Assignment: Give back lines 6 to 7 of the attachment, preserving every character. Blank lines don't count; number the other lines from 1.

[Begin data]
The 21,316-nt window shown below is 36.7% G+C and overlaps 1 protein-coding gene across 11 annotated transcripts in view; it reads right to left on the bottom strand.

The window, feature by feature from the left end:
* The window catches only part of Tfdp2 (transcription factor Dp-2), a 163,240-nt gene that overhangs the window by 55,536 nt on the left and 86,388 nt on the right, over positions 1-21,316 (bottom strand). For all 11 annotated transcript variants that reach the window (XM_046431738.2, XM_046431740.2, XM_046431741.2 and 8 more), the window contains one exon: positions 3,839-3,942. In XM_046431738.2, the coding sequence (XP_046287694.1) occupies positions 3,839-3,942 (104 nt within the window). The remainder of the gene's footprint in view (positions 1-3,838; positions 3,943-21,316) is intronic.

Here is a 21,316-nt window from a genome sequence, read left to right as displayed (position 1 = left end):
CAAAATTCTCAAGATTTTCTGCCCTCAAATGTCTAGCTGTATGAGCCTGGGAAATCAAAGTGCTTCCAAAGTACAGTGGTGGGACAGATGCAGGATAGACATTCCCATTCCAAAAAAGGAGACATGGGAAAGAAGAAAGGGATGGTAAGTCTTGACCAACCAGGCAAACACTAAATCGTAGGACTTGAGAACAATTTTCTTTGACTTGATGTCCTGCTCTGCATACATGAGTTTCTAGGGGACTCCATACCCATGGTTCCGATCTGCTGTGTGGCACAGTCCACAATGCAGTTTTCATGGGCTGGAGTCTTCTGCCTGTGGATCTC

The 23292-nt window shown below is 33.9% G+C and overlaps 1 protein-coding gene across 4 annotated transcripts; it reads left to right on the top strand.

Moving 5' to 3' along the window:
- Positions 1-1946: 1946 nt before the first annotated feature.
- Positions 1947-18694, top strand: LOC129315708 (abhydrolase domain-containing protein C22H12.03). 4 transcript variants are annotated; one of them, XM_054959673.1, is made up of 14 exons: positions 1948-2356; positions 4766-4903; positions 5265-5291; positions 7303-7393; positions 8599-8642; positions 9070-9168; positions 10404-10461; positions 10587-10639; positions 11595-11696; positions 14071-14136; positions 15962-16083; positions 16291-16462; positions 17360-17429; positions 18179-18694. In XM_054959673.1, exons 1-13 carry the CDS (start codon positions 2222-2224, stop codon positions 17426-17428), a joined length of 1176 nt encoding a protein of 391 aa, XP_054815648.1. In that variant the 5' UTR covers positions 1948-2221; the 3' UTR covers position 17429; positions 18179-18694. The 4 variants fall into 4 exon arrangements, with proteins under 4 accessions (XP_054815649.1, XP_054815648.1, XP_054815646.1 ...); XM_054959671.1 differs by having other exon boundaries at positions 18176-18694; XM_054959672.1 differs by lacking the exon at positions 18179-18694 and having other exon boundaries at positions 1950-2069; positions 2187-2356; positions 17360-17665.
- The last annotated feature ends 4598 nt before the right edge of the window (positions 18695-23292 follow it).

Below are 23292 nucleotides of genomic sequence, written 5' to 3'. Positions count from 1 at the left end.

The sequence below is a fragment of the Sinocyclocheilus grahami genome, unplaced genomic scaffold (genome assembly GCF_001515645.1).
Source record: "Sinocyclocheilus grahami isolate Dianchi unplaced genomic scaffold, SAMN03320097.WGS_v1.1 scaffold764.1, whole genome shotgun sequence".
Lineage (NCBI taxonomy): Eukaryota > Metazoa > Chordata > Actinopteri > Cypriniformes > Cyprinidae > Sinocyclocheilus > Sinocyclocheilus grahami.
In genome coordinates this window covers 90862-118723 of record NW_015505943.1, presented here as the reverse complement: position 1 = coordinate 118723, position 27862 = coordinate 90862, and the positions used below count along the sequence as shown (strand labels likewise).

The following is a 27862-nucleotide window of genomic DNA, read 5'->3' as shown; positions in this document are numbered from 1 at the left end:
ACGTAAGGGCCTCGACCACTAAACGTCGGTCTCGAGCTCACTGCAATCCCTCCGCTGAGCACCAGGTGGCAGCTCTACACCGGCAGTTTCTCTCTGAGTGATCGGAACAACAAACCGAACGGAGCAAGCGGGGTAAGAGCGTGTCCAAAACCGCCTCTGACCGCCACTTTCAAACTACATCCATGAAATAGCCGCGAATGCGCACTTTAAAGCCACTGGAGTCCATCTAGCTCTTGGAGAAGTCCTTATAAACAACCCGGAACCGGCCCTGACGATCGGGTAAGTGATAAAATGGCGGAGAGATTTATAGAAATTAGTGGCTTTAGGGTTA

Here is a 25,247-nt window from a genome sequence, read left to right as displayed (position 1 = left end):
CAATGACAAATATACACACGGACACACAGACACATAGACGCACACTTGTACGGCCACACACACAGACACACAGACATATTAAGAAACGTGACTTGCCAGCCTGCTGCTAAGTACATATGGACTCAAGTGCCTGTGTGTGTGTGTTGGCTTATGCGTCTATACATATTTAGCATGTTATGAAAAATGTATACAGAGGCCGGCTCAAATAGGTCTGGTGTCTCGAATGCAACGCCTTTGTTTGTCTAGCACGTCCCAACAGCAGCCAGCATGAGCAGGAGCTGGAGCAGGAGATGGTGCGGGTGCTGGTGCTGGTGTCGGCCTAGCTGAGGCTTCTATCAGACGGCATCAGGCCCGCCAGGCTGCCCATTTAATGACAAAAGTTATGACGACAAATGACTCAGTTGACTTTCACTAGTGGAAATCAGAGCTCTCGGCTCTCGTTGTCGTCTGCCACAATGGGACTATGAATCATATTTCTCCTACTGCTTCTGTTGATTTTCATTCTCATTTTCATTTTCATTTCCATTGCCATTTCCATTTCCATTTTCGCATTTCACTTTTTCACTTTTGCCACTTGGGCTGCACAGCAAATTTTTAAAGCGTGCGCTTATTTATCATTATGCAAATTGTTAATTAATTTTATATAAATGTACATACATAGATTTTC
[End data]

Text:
The 23292-nt window shown below is 33.9% G+C and overlaps 1 protein-coding gene across 4 annotated transcripts; it reads left to right on the top strand.

Moving 5' to 3' along the window: